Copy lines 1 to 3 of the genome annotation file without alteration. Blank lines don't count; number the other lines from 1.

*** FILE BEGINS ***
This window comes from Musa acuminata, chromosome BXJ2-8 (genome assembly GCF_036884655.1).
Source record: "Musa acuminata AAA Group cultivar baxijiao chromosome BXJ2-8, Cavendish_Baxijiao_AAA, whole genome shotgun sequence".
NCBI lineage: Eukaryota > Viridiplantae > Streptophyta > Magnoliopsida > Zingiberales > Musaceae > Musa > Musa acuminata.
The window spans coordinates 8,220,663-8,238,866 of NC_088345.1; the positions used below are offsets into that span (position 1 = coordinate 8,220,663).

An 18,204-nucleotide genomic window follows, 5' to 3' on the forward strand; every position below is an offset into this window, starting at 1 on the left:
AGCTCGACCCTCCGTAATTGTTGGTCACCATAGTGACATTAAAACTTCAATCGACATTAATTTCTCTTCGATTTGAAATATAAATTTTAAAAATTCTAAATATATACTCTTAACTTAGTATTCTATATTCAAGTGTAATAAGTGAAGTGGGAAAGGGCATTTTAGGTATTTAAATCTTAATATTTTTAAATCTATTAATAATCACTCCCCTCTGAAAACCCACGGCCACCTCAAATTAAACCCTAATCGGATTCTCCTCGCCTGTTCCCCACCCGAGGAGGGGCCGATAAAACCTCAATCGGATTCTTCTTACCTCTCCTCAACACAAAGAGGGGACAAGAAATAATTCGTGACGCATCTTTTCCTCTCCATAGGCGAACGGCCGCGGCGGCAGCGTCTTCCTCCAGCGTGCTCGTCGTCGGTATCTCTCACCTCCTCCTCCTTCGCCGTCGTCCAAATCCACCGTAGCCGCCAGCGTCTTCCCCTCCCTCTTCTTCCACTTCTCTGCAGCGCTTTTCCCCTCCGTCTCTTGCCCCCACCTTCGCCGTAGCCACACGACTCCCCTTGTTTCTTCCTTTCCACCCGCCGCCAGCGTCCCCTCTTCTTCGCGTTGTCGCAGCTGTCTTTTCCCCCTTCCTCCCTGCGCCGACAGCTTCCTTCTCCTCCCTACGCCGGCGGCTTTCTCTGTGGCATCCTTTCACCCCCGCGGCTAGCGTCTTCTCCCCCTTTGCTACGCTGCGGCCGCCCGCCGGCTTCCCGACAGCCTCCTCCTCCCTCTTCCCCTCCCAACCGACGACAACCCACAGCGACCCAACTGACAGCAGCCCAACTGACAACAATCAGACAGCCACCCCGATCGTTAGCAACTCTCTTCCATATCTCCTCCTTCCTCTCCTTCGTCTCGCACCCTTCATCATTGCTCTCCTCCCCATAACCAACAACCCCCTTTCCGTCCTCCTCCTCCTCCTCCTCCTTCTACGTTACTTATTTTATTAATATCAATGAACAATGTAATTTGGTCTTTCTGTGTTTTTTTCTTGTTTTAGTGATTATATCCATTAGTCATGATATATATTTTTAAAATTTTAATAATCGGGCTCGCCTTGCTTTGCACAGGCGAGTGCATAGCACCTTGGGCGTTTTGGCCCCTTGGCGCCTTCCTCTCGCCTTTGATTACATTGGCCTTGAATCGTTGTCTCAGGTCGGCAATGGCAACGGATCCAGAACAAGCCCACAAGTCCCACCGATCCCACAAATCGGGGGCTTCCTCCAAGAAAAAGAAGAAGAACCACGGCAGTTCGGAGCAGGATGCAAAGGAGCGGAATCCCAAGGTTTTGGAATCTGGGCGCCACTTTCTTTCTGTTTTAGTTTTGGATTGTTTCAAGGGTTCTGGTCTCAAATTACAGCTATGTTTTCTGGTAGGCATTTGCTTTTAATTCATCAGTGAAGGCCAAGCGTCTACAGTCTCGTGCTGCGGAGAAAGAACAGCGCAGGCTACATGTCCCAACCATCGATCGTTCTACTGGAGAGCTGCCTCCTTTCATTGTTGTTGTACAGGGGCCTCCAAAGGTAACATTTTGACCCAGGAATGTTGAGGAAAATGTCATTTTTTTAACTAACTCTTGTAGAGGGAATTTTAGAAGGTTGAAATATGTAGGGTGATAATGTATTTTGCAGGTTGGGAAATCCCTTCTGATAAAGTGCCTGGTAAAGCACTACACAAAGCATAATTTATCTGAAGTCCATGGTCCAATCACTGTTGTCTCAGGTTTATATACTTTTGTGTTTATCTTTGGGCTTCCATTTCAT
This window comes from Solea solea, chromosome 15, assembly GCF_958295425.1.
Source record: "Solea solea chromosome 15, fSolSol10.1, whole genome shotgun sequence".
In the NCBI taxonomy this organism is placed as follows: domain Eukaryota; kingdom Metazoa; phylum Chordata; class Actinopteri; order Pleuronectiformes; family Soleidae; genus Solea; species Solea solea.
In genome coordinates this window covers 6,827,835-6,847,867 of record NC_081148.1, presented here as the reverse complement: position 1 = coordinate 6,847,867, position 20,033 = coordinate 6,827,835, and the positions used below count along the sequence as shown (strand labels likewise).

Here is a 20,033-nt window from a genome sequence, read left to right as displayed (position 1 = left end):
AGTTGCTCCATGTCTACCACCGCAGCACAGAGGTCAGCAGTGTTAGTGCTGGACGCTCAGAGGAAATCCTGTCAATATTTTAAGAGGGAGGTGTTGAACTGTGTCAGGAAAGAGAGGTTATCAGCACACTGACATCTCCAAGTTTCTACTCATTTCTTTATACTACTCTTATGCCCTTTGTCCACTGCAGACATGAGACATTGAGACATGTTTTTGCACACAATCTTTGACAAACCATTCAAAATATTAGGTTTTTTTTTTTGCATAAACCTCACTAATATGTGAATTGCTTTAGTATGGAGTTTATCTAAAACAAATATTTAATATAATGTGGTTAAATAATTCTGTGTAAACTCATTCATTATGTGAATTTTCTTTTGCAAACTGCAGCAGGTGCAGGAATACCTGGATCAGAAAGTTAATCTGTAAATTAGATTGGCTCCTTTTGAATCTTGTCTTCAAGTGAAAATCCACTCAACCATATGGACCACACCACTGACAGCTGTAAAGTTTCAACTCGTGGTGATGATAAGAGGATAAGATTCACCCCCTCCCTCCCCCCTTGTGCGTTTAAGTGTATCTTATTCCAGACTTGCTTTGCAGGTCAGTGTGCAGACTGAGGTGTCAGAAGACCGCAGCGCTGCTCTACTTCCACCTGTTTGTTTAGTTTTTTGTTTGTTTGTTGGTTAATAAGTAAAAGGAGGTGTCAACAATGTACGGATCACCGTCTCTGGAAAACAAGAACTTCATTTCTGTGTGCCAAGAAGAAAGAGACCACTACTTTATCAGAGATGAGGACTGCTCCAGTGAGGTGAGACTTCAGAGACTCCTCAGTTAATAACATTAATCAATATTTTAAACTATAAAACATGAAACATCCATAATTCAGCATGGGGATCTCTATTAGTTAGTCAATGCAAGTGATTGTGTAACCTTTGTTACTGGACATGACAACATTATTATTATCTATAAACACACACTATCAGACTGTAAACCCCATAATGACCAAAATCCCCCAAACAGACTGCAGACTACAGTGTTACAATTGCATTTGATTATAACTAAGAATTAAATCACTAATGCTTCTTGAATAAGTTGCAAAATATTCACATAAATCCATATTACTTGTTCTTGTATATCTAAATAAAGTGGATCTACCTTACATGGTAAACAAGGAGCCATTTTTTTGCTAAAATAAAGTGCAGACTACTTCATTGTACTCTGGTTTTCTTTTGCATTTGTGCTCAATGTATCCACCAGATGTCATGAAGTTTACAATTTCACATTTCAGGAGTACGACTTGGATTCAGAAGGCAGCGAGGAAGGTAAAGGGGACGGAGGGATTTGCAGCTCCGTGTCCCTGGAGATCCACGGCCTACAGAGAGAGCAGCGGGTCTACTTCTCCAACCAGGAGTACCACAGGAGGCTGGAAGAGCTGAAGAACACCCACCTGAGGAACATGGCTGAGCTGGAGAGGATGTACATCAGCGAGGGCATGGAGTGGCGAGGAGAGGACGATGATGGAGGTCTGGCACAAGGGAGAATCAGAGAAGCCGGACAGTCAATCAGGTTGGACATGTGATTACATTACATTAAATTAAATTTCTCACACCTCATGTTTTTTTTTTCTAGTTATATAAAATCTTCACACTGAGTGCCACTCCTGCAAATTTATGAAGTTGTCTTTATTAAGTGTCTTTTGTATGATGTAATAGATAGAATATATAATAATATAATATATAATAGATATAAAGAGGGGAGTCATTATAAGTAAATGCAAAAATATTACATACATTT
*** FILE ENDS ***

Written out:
This window comes from Musa acuminata, chromosome BXJ2-8 (genome assembly GCF_036884655.1).
Source record: "Musa acuminata AAA Group cultivar baxijiao chromosome BXJ2-8, Cavendish_Baxijiao_AAA, whole genome shotgun sequence".
NCBI lineage: Eukaryota > Viridiplantae > Streptophyta > Magnoliopsida > Zingiberales > Musaceae > Musa > Musa acuminata.